Are Virtual Classes Worth Your While?

In recent years, as technology has been able to bring us nearly everything we need – including fitness – many in recreation and health have asked, “Are virtual fitness classes threatening the gym/membership model?”

In some ways, yes.

Virtual fitness opens new doors to flexibility in more ways than one. Typically a pre-recorded or live-streaming session, instructors, trainers, yogis and more can engage individuals or groups anytime, anywhere. When it comes to virtual fitness, basically all you need is a screen and a connection. Using your computer, tablet, TV or smartphone, you can log onto any primary cable service and you’ll find an entire channel or on-demand function dedicated to pre-recorded workout videos. Tap into Apple-preferred videos and you’ll find plenty of “on the go” fitness at your fingertips. Facebook Live, Skype, even Google Hangouts can offer live, streaming fitness with professional instructors. The choices are endless.

According to IDEA Health and Fitness Association, fitness centers, YMCAs, corporate wellness centers, universities, apartment complexes, airports, active-aging communities, medical facilities, schools and the military are among virtual group exercise consumers.

The question is: Does virtual fitness have a valuable place in your recreation business?

Answering that question requires understanding the pros and cons of virtual fitness, as well as thinking outside the box to differentiate your center’s offerings as opposed to competing with free, online services. And ultimately, data can confirm its business value or lack thereof.

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Pros and cons of pre-recorded and live-streaming fitness sessions:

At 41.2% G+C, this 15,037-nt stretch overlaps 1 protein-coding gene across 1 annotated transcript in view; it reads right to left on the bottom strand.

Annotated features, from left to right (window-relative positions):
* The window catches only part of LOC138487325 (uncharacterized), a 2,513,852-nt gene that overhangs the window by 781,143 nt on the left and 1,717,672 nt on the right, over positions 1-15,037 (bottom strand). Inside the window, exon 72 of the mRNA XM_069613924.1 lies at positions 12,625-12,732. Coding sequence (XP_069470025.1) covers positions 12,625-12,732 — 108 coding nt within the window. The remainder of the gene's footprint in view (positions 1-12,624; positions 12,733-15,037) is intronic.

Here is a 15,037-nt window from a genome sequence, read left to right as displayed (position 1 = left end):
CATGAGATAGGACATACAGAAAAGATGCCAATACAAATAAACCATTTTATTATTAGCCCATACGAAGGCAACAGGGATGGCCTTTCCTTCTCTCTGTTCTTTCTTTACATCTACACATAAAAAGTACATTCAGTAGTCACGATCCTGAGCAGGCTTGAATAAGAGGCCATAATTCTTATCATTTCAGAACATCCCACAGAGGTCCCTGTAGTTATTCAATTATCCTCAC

Pros:

  • Members receive more convenience and a wider class variety
  • Virtual libraries provide an alternative to group classes for varying levels of abilities: Versions of beginner, intermediate or advanced offerings can more fully meet individual needs.
  • Classes can be done anytime, anywhere
  • Members can re-take classes anytime
  • There is low overhead cost for the instructor/organization
  • Online offerings can bring access to world-renowned instructors

Cons:

  • There is no opportunity for two-way communication or feedback/correction
  • The lack of personal connection means advice and direction is generic and meant for the masses, not individual needs
  • Any tech glitches interrupt the flow of the class, therefore staff still need to be available to manage and run the class
  • Content can be repetitive and may be boring to repeat
  • There may be lower accountability and short-lived results through virtual fitness. According to Scott Hunt, owner of Fitness Enhancement, “Workouts on your computer may add a few nifty bits of technology, but it doesn’t solve the underlying flaws of the idea, and will ultimately see 99 percent of viewers fail.”

It appears as though virtual fitness as a member resource is a bit of a calculated risk. Perhaps a better question to ask isn’t whether virtual fitness is worth your while, but how.

“Outside the Box” application ideas:

  • Mini-videos, 5 minutes or less, at kiosks in your center to kick start or inspire in-gym workouts; similarly, “How To” videos can give members the additional support they need to use varying equipment.
  • Mini-workouts, available on your website to grow client base and encourage members to sign up for full-scale classes with said instructor.
  • Small group, scheduled viewings in a group exercise room is great for beginners or advanced athletes looking to follow an ongoing program; think cohort groups/
  • Special, live-streaming event sessions with celebrity or acclaimed trainers can boost group registrations.
  • Online streaming of your live classes can engage those who find it difficult to get to the gym, like postpartum women and older adults.

Ultimately, virtual fitness can be a compliment to the offerings in your center. Think of it as one spoke on your wheel; another way to engage your membership. Anything that offers convenience is going to encourage more activity, the key is to just make sure the virtual offerings provide quality fitness that can elevate, not diminish a member’s experience.

 

 

Gina Calvert

Gina is the Senior Marketing Writer for ACTIVE Network, providing marketing and business resources for active lifestyle organizations across a range of markets, including government, nonprofits, YMCAs, Parks & Recs, camps, schools and endurance events, for almost 7 years.

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